"It was definitely a shocker to a lot of us," said cornerback DeAngelo Hall, an Atlanta rookie when McNabb and Philadelphia beat the Falcons in the 2004 NFC championship game. "As far as lingering effects of him getting benched, we really don't know what to expect. We hadn't had that happen before.
"He's a consummate professional. He'll probably never let you guys know what's on his mind. He probably won't even let us know. ... We're employees. We do what the coaches say to do. If that's come out of the game, we come out of the game. For us to not rally behind what's being coached, that's not going to happen."
But Hall joked that given the tremendous pressure the Lions were putting on McNabb, Shanahan shouldn't have replaced him with less mobile Grossman but with 5-foot-7, 155-pound Brandon Banks, who was bedeviling Detroit on returns.
"That's what you needed back there," Hall said. "You needed a guy to run around. It was tough out there. Hat goes off to the Detroit Lions, that defense, they brought it from start to finish."
But McNabb wasn't allowed to finish for just the second time in his illustrious career. Defensive end Phillip Daniels, who has faced McNabb nine times as an opponent, thought the quarterback was injured.
"I didn't realize until I got in the locker room that he wasn't hurt," Daniels said. "With all the comebacks he's had in his career, it surprised me. We've played against him a number of times when he didn't have the best game, but at the end he came though ... and (found) a way to win. Everything's not going to go smoothly during a game, but I've got a lot of trust in him at the end of games. I would love to him in there at the end."
Apparently Shanahan doesn't, choosing Grossman, who spent last season as the little-used backup in coordinator Kyle Shanahan's system in Houston. While the curious decision backfired on Grossman's first play when he was sacked, stripped and lost the ball which was returned for the clinching touchdown, the move could affect whether McNabb, who's unsigned for 2011, returns to Washington.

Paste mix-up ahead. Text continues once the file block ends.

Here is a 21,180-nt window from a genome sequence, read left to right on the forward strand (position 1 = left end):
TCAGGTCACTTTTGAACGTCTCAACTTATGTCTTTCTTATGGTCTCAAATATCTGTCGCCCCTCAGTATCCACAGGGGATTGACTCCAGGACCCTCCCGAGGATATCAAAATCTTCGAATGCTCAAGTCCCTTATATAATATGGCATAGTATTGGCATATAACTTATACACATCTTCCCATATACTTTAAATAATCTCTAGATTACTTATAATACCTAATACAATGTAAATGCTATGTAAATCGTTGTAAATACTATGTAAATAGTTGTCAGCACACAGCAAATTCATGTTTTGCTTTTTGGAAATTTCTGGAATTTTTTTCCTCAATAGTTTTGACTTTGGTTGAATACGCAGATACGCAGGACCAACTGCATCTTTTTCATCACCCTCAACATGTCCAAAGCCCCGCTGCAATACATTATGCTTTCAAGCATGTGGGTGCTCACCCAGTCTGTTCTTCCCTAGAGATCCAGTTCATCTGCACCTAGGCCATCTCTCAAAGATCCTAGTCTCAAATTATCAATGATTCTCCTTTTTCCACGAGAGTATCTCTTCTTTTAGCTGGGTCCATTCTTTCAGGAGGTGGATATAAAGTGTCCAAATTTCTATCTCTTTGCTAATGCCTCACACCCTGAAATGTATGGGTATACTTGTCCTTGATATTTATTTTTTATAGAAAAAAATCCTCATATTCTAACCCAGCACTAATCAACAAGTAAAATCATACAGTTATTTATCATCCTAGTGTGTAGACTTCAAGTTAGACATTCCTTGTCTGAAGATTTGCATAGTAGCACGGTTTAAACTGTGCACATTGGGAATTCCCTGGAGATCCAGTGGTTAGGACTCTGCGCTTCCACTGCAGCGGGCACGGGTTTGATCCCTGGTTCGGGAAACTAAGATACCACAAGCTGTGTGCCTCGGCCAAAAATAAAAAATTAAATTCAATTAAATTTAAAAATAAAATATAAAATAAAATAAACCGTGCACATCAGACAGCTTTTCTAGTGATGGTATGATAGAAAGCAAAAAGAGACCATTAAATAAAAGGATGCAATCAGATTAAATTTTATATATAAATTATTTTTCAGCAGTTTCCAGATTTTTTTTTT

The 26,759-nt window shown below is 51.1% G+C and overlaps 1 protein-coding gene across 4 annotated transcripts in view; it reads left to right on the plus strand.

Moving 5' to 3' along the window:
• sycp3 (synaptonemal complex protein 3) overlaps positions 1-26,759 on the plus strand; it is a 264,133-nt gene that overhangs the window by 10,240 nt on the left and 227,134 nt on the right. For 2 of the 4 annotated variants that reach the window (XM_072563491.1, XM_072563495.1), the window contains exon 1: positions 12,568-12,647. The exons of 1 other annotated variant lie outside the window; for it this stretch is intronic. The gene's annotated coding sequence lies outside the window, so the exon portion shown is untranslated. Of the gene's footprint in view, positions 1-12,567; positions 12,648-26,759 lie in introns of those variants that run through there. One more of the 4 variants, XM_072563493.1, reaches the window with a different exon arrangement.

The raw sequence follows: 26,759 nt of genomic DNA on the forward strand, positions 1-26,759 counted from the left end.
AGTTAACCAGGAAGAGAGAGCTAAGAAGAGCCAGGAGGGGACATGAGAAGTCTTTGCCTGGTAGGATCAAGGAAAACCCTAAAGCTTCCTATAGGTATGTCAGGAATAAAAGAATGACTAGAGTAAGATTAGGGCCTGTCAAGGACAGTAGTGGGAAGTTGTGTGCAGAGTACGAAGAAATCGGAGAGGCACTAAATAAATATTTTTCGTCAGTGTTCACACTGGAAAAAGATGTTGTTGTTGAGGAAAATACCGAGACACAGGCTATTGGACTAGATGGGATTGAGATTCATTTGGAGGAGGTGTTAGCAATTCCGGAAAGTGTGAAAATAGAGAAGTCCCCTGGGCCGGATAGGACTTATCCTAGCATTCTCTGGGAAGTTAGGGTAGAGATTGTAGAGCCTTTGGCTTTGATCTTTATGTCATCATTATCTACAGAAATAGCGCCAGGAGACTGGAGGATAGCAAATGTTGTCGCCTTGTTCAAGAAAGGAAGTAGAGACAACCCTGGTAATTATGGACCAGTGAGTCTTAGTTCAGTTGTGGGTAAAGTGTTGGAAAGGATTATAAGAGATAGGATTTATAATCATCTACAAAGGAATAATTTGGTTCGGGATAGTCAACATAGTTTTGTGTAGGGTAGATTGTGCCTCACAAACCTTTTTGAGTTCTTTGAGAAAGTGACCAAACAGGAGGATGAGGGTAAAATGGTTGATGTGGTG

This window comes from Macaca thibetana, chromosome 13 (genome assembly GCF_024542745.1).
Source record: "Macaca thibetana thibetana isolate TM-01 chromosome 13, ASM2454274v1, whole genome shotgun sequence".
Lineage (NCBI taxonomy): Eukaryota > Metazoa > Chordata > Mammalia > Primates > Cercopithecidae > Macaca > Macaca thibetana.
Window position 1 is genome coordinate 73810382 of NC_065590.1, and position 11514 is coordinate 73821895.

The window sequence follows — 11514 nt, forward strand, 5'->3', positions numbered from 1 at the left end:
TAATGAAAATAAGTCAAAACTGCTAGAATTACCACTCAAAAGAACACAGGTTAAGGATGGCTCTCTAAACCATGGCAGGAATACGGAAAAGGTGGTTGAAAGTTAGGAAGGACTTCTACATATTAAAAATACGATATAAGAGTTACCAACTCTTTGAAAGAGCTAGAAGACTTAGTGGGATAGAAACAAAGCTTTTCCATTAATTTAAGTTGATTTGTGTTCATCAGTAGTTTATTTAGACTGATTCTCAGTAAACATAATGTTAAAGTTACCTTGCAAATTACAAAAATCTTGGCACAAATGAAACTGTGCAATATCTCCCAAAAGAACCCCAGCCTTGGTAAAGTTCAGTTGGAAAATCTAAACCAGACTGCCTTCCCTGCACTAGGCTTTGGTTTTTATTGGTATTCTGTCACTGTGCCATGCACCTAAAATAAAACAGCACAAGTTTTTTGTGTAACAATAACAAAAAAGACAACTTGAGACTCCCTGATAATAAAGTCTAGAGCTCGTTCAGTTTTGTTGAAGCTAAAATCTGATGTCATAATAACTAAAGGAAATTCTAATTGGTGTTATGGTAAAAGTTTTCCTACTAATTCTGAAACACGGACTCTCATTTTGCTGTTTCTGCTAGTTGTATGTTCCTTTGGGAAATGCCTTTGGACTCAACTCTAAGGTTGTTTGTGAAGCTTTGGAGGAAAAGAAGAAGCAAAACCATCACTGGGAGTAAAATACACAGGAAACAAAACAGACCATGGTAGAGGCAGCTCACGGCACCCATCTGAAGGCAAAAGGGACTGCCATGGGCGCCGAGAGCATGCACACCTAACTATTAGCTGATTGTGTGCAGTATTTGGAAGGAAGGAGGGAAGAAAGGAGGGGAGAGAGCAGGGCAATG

"It does raise an interesting point," Hall said. "After the season, will he be here or not? He has a decision to make, too. It's not strictly up to this organization. Everybody in this locker room would love to have him back."
Daniels, who has talked to McNabb, isn't worried that Shanahan has poisoned the relationship with the quarterback whom he traded for in April.
"(Donovan) will be all right," Daniels said. "I saw him this morning. I asked if he was OK. He said he was fine. Donovan has handled things well in his career and he's going to handle it the right way. All the guys in here love him. We trust him.
"As far as contract, sometimes teams want to wait to see how the season go before they make decisions. I know it's on his mind a little bit, but I know it will get worked out. I think the team will handle it the right way. I remember (Donovan being benched in 2008) in Philly. He came back and he proved everybody wrong. He proved the coaches wrong. So I think he's going to come back stronger."
Brian Billick and Jim Mora try to make sense of Mike Shanahan's decision to bench Donovan McNabb.